More functions, including those mentioned earlier, are defined in the demo file, for example:
]) -- NAV converted to ISO
) -- number of shares (last update)
) -- inception date of the asset
) -- date of last update (or Null)
All of them could be written as a sub-query (or a group of sub-queries).
Before I conclude, here is also an example of a query used to retrieve monthly returns from across the tables, regardless of the update schedule of Assets and related Currencies.
PARAMETERS [Enter Currency: (USD)] Text(3);
DateSerial(2000,Z.M+1,0) AS EOM,
( CurrNAV(A.AssID,Nz([Enter Currency: (USD)],'usd'),EOM)
/ CurrNAV(A.AssID,Nz([Enter Currency: (USD)],'usd'),DateSerial(2000,Z.M,0))
) AS Return
FROM Assets A, zsMonths Z
ORDER BY A.AssID, Z.M;
The table 'zsMonths' contains a single column 'M' with the numbers 1-12. The query calculates monthly returns by dividing the end-of-month NAV by the previous month's end NAV, minus one. This sort of returns table is useful in econometrics, for example to calculate the Sharpe Ratio (Wikipedia)
and similar estimators.
The Demo Application
This tiny application, in Access 2000 format is exactly the "proof of concept" Portfolio application discussed earlier. With one major difference: it doesn't use a single sub-query, but only fast table lookup functions.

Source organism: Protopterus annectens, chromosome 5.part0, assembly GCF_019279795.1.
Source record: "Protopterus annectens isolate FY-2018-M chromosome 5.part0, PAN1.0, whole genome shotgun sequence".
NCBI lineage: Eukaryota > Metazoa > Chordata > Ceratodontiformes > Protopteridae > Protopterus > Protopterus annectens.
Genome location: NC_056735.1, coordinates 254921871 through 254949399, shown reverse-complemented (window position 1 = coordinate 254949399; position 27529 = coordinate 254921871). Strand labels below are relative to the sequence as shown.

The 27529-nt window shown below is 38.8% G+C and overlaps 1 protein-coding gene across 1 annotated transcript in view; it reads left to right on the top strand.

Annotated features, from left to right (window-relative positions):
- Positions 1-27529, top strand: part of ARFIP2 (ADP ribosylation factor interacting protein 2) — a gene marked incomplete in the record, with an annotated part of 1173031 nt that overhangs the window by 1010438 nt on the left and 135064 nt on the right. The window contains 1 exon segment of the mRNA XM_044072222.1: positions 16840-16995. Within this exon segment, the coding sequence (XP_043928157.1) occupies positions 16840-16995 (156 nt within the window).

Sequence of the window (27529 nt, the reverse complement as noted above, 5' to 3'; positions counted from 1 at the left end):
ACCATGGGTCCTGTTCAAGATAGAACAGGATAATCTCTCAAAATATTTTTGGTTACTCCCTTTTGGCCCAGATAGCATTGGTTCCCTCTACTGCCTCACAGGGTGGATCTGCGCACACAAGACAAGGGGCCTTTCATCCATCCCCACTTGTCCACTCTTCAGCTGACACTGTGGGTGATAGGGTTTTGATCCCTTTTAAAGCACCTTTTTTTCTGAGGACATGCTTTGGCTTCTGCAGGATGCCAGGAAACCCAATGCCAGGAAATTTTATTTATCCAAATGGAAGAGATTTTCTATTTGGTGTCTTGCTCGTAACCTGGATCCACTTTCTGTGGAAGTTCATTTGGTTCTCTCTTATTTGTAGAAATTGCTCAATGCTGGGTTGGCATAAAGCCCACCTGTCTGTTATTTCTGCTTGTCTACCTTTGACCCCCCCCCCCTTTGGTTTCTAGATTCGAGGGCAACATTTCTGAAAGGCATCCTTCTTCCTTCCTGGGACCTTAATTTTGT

To avoid any off-topic navigation issues, it is locked in the year 2000, and uses simplistic interface techniques, including parametric prompting queries. When asked for a date, choose one in the year 2000, and for best results the last day of a month.
One econometric report and two charts show that derived data (obtained from the functions) can be used in higher level constructs. Make sure to change the parity flag of currencies and observe the effect.
The purpose of the demo is really to demonstrate fast table lookup functions in a plausible context, and how they can be used much like integrated functions of other SQL implementations. The interface is only a bonus.
The interface is minimalistic in style and scope. Feel free to dissect it and recycle any parts, but please ask any question you might have about it in the general forums, and not in the article comments.
The demo database emerged almost spontaneously while working on the main article about Fast Table Lookup Functions
. The first section is part of what I had to learn while working for financial institutions and provided a perhaps superfluous but not unpleasant introduction to the main topic.
The article is also based on real experience. I have used fast lookup functions extensively in three major projects and several smaller ones. The first time, it was in a financial context, a field in which I knew next to nothing. I took pleasure in discovering some econometrics and in the challenge posed by the problem described here.
My gain as developer was the removal of a serious flaw in my perception of Jet. Before that experience, Jet was the "engine". Something I used from the interface or from Visual Basic, but not in any interactive way. Of course I knew I could call VB functions from a query, but these were always interface related. The notion that a function could be used for the benefit of the Engine
, to simplify queries or to circumvent limitations, had never occurred to me.
I hope this will inspire fellow Access developers and perhaps, in some small way, change the prejudice against this platform in financial circles.
Markus G Fischer
about unrestricted access